On a final note, keep in mind that not all calories are created equal. You generally need to do a little more than just hit your calorie deficit to lose weight in a healthy fashion. If your low-calorie diet is packed with refined sugars and flours, it might be wreaking havoc on your insulin, which can inhibit results. If you’re lowballing protein, you might not be giving your body the amino acids it needs to repair muscle. Again, results will be hindered. If you’re eating a really fatty diet, fat is more caloric by volume than protein and carbs, so you might be badly miscalculating, which (say it with me) can also hinder results. So an important key to weight management is to eat a healthy, balanced diet. More on that in the next issue.

Drink up!! #water and why it’s so important on your weight loss journey!! 

One of the most important things you can do for better nutrition and a successful diet is to drink enough water. Learn about water’s vital role in your diet and in helping you lose weight.
There are many reasons why it’s important to drink water, especially while losing weight.
  • The process of burning calories requires an adequate supply of water in order to function efficiently; dehydration slows down the fat-burning process.
  • Burning calories creates toxins (think of the exhaust coming out of your car), and water plays a vital role in flushing them out of your body.
  • Dehydration causes a reduction in blood volume; a reduction in blood volume causes a reduction in the supply of oxygen to your muscles; and a reduction in the supply of oxygen to your muscles can make you feel tired.
  • Drinking water reduces water retention. People often believe that drinking water can lead to increased fluid retention. However, it is just the opposite. The more water that you drink, your body knows that it will continue to receive an adequate supply, and therefore has no need to store it.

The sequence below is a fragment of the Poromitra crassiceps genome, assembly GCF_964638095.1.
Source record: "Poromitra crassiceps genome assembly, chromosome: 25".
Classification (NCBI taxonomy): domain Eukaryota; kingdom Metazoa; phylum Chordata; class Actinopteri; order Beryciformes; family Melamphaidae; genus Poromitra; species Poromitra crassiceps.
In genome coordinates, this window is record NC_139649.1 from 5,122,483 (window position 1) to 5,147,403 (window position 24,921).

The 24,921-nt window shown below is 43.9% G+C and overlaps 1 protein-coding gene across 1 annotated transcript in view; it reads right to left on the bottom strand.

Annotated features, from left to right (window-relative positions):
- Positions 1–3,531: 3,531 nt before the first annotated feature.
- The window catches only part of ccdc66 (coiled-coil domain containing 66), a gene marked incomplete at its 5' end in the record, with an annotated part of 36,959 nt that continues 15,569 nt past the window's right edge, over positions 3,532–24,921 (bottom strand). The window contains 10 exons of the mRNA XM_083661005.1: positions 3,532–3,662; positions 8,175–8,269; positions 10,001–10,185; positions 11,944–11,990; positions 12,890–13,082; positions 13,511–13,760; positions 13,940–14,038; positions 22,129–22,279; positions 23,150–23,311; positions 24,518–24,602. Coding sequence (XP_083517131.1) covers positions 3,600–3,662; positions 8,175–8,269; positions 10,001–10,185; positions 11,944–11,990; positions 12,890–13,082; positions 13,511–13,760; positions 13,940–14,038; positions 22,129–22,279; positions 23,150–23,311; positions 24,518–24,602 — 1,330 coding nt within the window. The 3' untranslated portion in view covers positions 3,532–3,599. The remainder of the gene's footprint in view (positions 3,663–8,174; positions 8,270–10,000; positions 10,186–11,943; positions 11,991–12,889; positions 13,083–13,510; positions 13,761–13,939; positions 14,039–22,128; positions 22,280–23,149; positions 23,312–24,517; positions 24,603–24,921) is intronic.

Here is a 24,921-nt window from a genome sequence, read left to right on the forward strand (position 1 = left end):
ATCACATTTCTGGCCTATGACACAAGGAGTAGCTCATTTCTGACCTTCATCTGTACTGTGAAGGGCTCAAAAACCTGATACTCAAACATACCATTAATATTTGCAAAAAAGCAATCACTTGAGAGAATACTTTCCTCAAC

• Water helps maintain muscle tone by assisting muscles in their ability to contract,and it lubricates your joints.Proper hydration can help reduce muscle and joint soreness when exercising.
  • Drinking water with a meal may make you feel full sooner and therefore satisfied with eating less.
How Much Water Should I Drink?
You have probably heard that you should drink eight 8-ounce glasses of water a day. How much water you actually need depends on your weight, level of activity, the temperature and humidity of your environment. On a hot day, it’s possible to lose about the equivalent of a quart of water in an hour while being active, according to the American Council on Exercise. You’ll want to drink water before, during, and after every workout.
The general recommendation is to drink at least half of your body weight in ounces. So a 180 pound person would need at least 90 ounces of water daily (more when it’s hot or if the person is active). When you drink enough water, your urine will usually be clear, or a very pale yellow. When in doubt, drink a little more.
It is possible to harm yourself by drinking too much water, but it takes quite an effort. Either through obsessive-compulsive behavior or extended athletic activity, drinking large amounts of water can dilute the electrolytes (sodium and potassium) in your blood to the point that it interferes with brain, heart and muscle function. Athletes compound the problem with the loss of sodium (salt) through sweating, but can drink electrolyte replacement drinks like Gatorade Endurance Formula to help keep things in balance.
Tips on Drinking Water
  • Drinking other liquids also provides your body with a source of water, but note that diuretics cause your body to expel water. Diuretics include caffeinated drinks (coffee, tea and soda) and alcohol. When drinking diuretics, drink more water to compensate.
  • Those who spend time away from home may take a portable water container, knowing that they need to fill and drink it four times throughout the day, for example. Others associate drinking water with routine activities throughout the day, such as drinking fluid at meals, before brushing their teeth, or after feeding the dogs.
  • Studies show that water intake is increased when drinking from a straw.
  • When you feel thirsty, you are already dehydrated. Try to avoid this situation by drinking in advance. Be especially careful when participating in activities where you won’t be able to stop to get caught up.
You’ve heard countless advertisements telling you what product to start your day with. We recommend a couple of glasses of water to rehydrate your body. No charge.